The Importance of Black History Month from a Biblical Perspective

Understanding the importance of Black History Month from a biblical perspective suggests an inquiry into the worth, value, and significance of an ethnic group in God’s broader and ultimate plan for humankind. What is the greatest value God assigns to people of different racial hue, creed and color  to communicate His divine will? Many of the references made in the Bible about Black people involve us in the midst of cultural struggle or some disadvantaged, oppressed position. The Cushitic culture consisted of mostly dark skin people known for their historical presence in bondage or in servitude. On the other hand, there are some instances in biblical history where people of color held highly esteemed positions. However, when weighed in the balance, there are a disproportionate number of examples of blacks in servitude compared to those in regal positions.

As a Post-modern prophet, deeper theological questions come to mind when pondering the legacy of darker skinned people from biblical times to this present hour. How long must Black people be depicted as inferior? How Long? After all, God who is the Holy Spirit has a record of using  people of varying skin hues and colors to work His divine plan since the beginning of time. What does scripture indicate about a people who are seemingly excluded from God’s plan of Grace based on their ethnicity, and skin color? What does it say about God if He permits people of color to be viewed throughout history as a suffering, oppressed and burdened people? Is Jesus not the savior of the entire human race? In the bible, can we find dignity of a people, who have been written out of history or historically marginalized? How can history be properly depicted when the majority of Bible commentators and European artists rarely sit down behind their  canvass and paint, with lively and vibrant colors, a powerful and potent picture of Blacks in the Bible.

The exclusion of Blacks from being a positive presence in the Bible has led some in the disenfranchised black community to be skeptical of the Bible’s relevance as well as garner a healthy suspicion about the role of the Black church. Black History Month is not merely a time to remind people of the inestimable contributions of blacks in America. Biblically speaking, it is significant to note that the experiences of Black people demonstrate more solemn and sacred purposes. It is important to note the fact that Zipporah, Moses Midianite wife,  was Black and so was her father Jethro. Lucius, Barnabas and Simeon of Antioch were men of Black lineage. Acts 13:1 says, “Now there were in the church at Antioch certain prophets and teachers: Barnabas, Simeon called Niger, and Lucius of Cyrene who had been brought up with Herod the Tetrarch, and Saul. Niger refers to “Black” African nations which resided around the region of Niger in biblical times. Nimrod, the son of Cush and the first on earth to become a mighty warrior, was a Black man. According to Gen. 10:8-12, Nimrod was also credited with constructing and establishing a city government in the Mesopotamia region. Phinehas the grandson of Aaron is said to  have been a “Nubian” high priest. Also, the Queen of Sheba, an Ethiopian, held high rank under Solomon’s reign. The biblical record is replete with the presence of Black people.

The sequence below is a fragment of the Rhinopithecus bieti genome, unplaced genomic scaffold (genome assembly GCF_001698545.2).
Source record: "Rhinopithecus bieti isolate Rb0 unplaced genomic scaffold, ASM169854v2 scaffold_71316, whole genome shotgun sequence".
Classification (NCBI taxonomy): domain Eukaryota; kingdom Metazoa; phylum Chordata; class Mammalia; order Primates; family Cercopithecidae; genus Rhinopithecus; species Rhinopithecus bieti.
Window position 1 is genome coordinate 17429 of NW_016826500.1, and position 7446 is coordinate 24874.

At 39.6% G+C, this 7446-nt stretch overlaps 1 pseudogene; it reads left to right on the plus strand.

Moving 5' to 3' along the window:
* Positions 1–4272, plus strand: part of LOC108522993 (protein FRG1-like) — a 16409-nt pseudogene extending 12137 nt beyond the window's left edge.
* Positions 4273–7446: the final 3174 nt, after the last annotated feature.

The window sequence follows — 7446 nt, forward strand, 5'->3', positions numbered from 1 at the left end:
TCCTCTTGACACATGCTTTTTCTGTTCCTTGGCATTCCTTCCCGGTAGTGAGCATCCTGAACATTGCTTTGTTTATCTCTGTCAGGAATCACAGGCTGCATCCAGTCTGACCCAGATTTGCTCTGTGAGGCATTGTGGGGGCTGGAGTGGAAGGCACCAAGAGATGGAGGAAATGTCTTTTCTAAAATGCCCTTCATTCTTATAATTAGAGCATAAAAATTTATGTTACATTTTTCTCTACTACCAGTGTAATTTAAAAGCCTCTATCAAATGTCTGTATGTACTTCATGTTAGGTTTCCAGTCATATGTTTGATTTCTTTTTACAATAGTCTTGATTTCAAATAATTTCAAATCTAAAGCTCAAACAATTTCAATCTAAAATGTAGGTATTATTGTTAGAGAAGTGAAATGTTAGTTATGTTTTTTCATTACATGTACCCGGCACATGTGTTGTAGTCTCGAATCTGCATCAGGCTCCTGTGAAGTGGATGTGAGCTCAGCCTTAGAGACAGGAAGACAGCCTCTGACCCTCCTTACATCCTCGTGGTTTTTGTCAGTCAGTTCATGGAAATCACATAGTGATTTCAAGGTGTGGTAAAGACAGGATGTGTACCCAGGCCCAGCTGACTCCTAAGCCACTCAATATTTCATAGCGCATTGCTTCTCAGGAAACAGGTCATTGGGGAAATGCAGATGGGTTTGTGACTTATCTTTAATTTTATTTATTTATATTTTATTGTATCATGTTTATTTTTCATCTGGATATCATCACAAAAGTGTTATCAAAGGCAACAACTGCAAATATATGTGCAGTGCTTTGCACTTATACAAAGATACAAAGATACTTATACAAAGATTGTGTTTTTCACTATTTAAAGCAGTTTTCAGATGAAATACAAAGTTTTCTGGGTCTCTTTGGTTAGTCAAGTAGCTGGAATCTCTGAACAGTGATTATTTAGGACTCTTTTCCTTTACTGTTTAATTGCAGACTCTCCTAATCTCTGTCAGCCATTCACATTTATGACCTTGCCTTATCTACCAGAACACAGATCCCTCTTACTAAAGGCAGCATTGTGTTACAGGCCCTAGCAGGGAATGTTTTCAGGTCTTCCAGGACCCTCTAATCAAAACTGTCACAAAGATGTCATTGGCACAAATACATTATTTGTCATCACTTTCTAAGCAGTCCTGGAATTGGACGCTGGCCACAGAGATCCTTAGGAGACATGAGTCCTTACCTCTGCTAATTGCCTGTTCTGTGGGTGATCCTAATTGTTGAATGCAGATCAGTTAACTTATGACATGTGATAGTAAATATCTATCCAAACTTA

If perhaps for no other reason, black history is necessary for those who do and do not read the bible carefully to paint a different picture than mainstream society and give a varied perspective, providing positive characterizations of black people’s existence. During this year’s Black History Month we should feel great pride in knowing that our God is no respecter of one person. In Acts 10:34-35, Brother Peter had to come to the conclusion that God shows no partiality. Whoever seeks God with reverence and commits to his will is important to God and His eternal plan. Many Jews in Peter’s time supposed that God favored them over all other ethnic groups, some had the false impression that their ancestry was a sign of superiority. But when our God, who is the Holy Spirit, considers the people made by His hands, the walls and barriers come down so that all of God’s people, Black, White, Brown, Yellow, Red, etc. fully understand the one important aspect of God’s character which is He does not favor and has never favored one race over another. He loves all people in all times.

Be blessed,
Reverend Dr. James Coleman,
Pastor, All Nations Baptist Church


5 responses to “The Importance of Black History Month from a Biblical Perspective

  1. Insightful, powerful, informative and a encouraging reminder of our history. Love this!

  2. Great blog and very informative. Thank you Pastor Coleman for your leadership. I thank God He is no respecter of persons. We should always be seeking the “Kingdom Connection” first and foremost with all people as individuals. I will be sharing this site with others. More JESUS than Less

  3. A thought-provoking chronicle of the dignity and value of a people that leaves no space for doubting God’s love or His purpose. Powerful!!

  4. Pastor Coleman is rich in Black history. He really knows how to express in writing what many of us would like to say. I agree with Rukiya, great insight.

  5. I thank God for making “me” me.

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